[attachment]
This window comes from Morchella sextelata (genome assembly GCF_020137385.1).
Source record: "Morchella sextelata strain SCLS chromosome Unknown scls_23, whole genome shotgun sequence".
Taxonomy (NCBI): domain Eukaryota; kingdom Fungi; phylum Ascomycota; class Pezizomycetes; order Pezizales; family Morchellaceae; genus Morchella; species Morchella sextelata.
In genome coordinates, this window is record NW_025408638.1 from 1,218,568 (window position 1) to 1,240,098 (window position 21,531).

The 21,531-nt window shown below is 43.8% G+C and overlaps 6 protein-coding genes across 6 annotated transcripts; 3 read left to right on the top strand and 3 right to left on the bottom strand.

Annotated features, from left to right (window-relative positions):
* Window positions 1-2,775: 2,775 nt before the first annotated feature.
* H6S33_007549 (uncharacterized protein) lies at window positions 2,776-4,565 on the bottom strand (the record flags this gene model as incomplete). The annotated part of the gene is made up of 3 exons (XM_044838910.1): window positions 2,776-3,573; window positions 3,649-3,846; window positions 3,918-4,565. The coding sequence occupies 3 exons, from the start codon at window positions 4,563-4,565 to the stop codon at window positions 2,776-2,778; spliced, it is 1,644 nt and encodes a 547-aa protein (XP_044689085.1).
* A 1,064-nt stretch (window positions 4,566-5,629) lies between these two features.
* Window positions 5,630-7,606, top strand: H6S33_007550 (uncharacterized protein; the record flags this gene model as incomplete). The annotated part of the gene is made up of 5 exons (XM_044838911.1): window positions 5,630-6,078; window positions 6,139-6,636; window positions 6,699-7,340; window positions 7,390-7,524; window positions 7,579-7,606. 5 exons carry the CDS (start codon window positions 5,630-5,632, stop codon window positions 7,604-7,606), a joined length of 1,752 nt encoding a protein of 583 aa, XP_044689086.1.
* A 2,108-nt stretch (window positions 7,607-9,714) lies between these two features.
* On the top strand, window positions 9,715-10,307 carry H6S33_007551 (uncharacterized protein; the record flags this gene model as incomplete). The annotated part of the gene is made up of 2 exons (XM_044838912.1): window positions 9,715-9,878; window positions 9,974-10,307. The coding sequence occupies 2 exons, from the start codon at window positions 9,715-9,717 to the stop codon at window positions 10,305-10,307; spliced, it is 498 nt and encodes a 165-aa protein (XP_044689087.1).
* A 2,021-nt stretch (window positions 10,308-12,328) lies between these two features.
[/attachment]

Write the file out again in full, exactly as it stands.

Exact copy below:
This window comes from Morchella sextelata (genome assembly GCF_020137385.1).
Source record: "Morchella sextelata strain SCLS chromosome Unknown scls_23, whole genome shotgun sequence".
Taxonomy (NCBI): domain Eukaryota; kingdom Fungi; phylum Ascomycota; class Pezizomycetes; order Pezizales; family Morchellaceae; genus Morchella; species Morchella sextelata.
In genome coordinates, this window is record NW_025408638.1 from 1,218,568 (window position 1) to 1,240,098 (window position 21,531).

The 21,531-nt window shown below is 43.8% G+C and overlaps 6 protein-coding genes across 6 annotated transcripts; 3 read left to right on the top strand and 3 right to left on the bottom strand.

Annotated features, from left to right (window-relative positions):
* Window positions 1-2,775: 2,775 nt before the first annotated feature.
* H6S33_007549 (uncharacterized protein) lies at window positions 2,776-4,565 on the bottom strand (the record flags this gene model as incomplete). The annotated part of the gene is made up of 3 exons (XM_044838910.1): window positions 2,776-3,573; window positions 3,649-3,846; window positions 3,918-4,565. The coding sequence occupies 3 exons, from the start codon at window positions 4,563-4,565 to the stop codon at window positions 2,776-2,778; spliced, it is 1,644 nt and encodes a 547-aa protein (XP_044689085.1).
* A 1,064-nt stretch (window positions 4,566-5,629) lies between these two features.
* Window positions 5,630-7,606, top strand: H6S33_007550 (uncharacterized protein; the record flags this gene model as incomplete). The annotated part of the gene is made up of 5 exons (XM_044838911.1): window positions 5,630-6,078; window positions 6,139-6,636; window positions 6,699-7,340; window positions 7,390-7,524; window positions 7,579-7,606. 5 exons carry the CDS (start codon window positions 5,630-5,632, stop codon window positions 7,604-7,606), a joined length of 1,752 nt encoding a protein of 583 aa, XP_044689086.1.
* A 2,108-nt stretch (window positions 7,607-9,714) lies between these two features.
* On the top strand, window positions 9,715-10,307 carry H6S33_007551 (uncharacterized protein; the record flags this gene model as incomplete). The annotated part of the gene is made up of 2 exons (XM_044838912.1): window positions 9,715-9,878; window positions 9,974-10,307. The coding sequence occupies 2 exons, from the start codon at window positions 9,715-9,717 to the stop codon at window positions 10,305-10,307; spliced, it is 498 nt and encodes a 165-aa protein (XP_044689087.1).
* A 2,021-nt stretch (window positions 10,308-12,328) lies between these two features.